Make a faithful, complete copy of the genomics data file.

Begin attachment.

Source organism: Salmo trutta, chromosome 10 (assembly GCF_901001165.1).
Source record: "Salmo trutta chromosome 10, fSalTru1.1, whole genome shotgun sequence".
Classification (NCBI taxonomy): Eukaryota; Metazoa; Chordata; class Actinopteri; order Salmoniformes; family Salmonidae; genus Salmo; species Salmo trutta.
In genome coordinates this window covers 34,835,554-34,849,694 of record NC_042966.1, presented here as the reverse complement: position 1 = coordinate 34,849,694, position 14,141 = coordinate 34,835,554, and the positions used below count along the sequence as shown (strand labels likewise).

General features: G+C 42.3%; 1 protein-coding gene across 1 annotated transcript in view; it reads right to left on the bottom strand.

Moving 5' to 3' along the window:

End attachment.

Source organism: Salmo trutta, chromosome 10 (assembly GCF_901001165.1).
Source record: "Salmo trutta chromosome 10, fSalTru1.1, whole genome shotgun sequence".
Classification (NCBI taxonomy): Eukaryota; Metazoa; Chordata; class Actinopteri; order Salmoniformes; family Salmonidae; genus Salmo; species Salmo trutta.
In genome coordinates this window covers 34,835,554-34,849,694 of record NC_042966.1, presented here as the reverse complement: position 1 = coordinate 34,849,694, position 14,141 = coordinate 34,835,554, and the positions used below count along the sequence as shown (strand labels likewise).

General features: G+C 42.3%; 1 protein-coding gene across 1 annotated transcript in view; it reads right to left on the bottom strand.

Moving 5' to 3' along the window: